Health Sells – Especially On Product Packaging
“Research suggests that consumers believe Front-of-Package claims and ignore the nutrition or ingredients panels”, says Marion Nestle PhD, JAMA journal, 2010.
The front of the food package has the power to make the buying decisions. For most companies, claims on products are a “way of elbowing ahead of the competitors”.
There’s always a battle to outdo the competitions advertising prowess and make the product stand out above all others. As far as products go, the food businesses know the public wants healthy options and are willing to pay for them.
The average number of benefits listed on a product on most successful new foods and beverages has increased almost 50% in the past 10 years.
Just the appearance of healthy ingredients seems to sell.
Most consumers will buy food for one or two specific healthy ingredients. For example, acai berries or whole grains as one of the big “new stars” listed on the superfood category in the news.
The perception that this is an overall healthy product per claims on the package influences how consumers perceive food and how much they of it they will eat.
Believe it or not the colors on packaging make a large difference. Jonathan Schuldt, PhD, at Cornell’s Department of Commerce, studied health claims and food labeling, noticed an increase
in the number of health related headlines on the front of product labels. For instance, Green can mean many things; natural, environment, sustainable, organic, healthy and it means â€˜go’! If you compare the product packaging the colors red or white do not motivate consumers like green!Â They are swayed by green, since it is a healthy looking label.
Studies have even found that how you perceive a product when you are eating it, like an â€˜indulgent’ mindset or a â€˜sensible’ mindset; can have as big an effect on your appetite about what you are actually consuming.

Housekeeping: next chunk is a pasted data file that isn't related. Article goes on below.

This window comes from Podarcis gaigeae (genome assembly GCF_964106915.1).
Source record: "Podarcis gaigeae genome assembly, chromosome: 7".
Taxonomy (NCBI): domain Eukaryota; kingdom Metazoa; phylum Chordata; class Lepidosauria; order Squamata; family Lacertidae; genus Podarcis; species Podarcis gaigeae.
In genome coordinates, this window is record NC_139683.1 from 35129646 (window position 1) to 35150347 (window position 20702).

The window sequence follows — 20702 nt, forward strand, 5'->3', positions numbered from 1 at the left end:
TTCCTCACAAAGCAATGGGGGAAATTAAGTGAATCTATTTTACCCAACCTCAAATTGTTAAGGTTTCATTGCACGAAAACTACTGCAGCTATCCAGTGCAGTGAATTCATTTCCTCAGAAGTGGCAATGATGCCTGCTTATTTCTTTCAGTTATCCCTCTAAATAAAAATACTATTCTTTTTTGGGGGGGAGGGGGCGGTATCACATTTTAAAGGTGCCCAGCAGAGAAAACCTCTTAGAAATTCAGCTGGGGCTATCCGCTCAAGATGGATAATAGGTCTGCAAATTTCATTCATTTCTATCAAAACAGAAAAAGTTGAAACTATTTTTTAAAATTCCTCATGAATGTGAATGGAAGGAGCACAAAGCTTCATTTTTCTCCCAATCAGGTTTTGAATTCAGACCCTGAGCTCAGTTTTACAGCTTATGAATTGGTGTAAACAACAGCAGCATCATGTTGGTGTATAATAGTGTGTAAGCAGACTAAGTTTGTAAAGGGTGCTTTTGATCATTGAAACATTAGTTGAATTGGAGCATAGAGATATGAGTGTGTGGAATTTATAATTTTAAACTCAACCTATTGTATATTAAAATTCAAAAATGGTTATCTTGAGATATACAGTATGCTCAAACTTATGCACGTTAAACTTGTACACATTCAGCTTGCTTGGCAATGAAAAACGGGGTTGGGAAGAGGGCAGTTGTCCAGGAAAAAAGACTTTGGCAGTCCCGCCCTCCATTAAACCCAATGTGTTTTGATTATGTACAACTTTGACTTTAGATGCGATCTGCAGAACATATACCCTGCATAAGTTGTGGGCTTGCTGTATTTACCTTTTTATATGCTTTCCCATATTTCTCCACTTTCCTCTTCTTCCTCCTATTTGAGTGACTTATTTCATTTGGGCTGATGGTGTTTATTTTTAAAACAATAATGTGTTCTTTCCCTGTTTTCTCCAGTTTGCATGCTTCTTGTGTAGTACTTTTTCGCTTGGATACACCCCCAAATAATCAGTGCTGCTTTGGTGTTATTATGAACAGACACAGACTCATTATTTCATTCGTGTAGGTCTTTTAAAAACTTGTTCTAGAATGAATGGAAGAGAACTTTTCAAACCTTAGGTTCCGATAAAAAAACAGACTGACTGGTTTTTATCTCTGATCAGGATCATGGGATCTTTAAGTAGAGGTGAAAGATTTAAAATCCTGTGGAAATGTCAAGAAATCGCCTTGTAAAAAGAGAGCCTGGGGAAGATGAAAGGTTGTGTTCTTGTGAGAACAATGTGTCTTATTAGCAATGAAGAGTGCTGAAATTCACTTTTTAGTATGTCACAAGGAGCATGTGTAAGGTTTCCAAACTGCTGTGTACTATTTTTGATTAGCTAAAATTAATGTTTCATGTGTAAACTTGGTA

Many companies need to toe a fine line between claims and real nutrient content of their products.Â If you are not well versed in FDA food labeling regulations; it can be hard to distinguish the various types of health claims on products. Also, FDA regulations can change quite often and is hard to keep up with the new requirements.
Any health claims, linked to a disease, has to be preapproved by the FDA; with strong scientific evidence and reliable studies.
Nutrient content tells how much of a particular nutrient is contained in the food; low, reduced or high. This is less regulated and may be used without an FDA review.
Function or structure describes the effect a nutrient may have on the body but making no reference to disease. These are the least regulated claims; manufacturers can self- police to ensure these are not misleading. They should have some research to support their claims in the event that the FDA asks for evidence.
Consumers prefer lighter, more, sexy- sounding claims because they think it sounds more positive. Even so, the claims on these labels may not have been accurate. Then, in 2010 the FDA swooped in and said they were to develop a standardized front of package label. Before they designed it, the Grocery Manufacturers Association issued its own ruling and implemented their own label in 2011; called Facts Up Front.
To increase business, a company’s labels give them power in packaging. They can control how we think about the food inside, if it is healthy or not, how tasty or how much we will eat. Today health sells, and packages are very alluring.
About the Author:
Cindy Burrows, B.S., M.T., Herbalist, is a Natural Health Consultant helping individuals start health programs to improve their life, wellness and happiness. Cindy is a speaker, writer and entrepreneur of several businesses. Contact her at [email protected]